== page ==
Moderation of responsivity to cognitive-behavioral protocols by client preference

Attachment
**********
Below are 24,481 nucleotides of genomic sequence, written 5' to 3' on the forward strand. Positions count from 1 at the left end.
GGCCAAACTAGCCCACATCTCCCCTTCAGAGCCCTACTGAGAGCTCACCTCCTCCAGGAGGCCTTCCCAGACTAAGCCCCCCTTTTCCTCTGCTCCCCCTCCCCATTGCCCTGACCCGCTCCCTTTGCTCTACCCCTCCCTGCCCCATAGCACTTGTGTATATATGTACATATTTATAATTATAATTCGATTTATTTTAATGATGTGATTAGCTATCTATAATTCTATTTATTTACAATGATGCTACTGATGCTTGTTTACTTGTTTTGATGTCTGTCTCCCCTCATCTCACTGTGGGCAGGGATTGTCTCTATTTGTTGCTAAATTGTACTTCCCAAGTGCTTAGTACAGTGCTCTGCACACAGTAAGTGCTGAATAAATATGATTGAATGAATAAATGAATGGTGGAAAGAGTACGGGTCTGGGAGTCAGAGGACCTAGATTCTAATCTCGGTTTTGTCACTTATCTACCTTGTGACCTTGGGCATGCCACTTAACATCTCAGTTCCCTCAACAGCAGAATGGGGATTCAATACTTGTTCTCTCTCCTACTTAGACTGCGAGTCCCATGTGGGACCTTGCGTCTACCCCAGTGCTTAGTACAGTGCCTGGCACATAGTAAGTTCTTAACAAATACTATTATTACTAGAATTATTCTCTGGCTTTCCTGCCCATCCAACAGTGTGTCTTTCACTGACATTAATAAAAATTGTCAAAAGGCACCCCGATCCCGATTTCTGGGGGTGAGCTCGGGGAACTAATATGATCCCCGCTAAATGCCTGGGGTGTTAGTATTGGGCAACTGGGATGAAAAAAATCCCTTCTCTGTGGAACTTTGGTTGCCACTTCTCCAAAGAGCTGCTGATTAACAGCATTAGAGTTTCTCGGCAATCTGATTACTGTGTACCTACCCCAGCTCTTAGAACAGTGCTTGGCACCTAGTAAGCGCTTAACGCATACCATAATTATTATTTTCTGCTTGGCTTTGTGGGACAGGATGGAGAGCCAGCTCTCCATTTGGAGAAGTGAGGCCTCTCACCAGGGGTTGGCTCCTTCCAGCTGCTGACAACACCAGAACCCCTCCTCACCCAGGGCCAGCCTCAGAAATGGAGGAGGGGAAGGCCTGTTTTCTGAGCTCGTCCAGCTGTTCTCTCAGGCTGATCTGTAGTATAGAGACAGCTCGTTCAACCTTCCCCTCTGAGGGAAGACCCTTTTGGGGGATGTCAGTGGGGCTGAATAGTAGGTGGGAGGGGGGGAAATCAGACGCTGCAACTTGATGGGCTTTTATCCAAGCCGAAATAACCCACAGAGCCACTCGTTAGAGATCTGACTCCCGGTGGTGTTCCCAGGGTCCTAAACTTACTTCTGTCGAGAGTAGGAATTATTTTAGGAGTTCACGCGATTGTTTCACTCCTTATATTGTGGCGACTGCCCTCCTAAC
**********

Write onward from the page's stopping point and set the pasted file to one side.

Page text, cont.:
Consistent with evidence-based practice guidelines, clinicians are expected to take client variables into account, especially when selecting among treatment options that are equivalent in their levels of empirical support (Kazdin, 2008). Client preference is one such variable to be considered in the treatment selection process. The purpose of this analogue study was to further investigate the putative role of client treatment preference as a moderating variable of therapeutic responsivity. Participants reporting a moderate fear of spiders completed an approach task after receiving a brief preferred or nonpreferred treatment protocol reflective of either traditional cognitive-behavioral therapy or acceptance and commitment therapy (ACT). Contrary to expectations, participants who received their preferred treatment, by either choice or random assignment, did not differ in their progression through and subjective reactions to the behavioral approach task from those who were presented with their nonpreferred option. The hypothesis that any main effect between the two treatment protocols would favor ACT was supported, but a predicted interaction with participant preference was not. Factors that may have contributed to both anticipated and unanticipated findings are discussed as well as the implications for further research and clinical practice involving client treatment preference.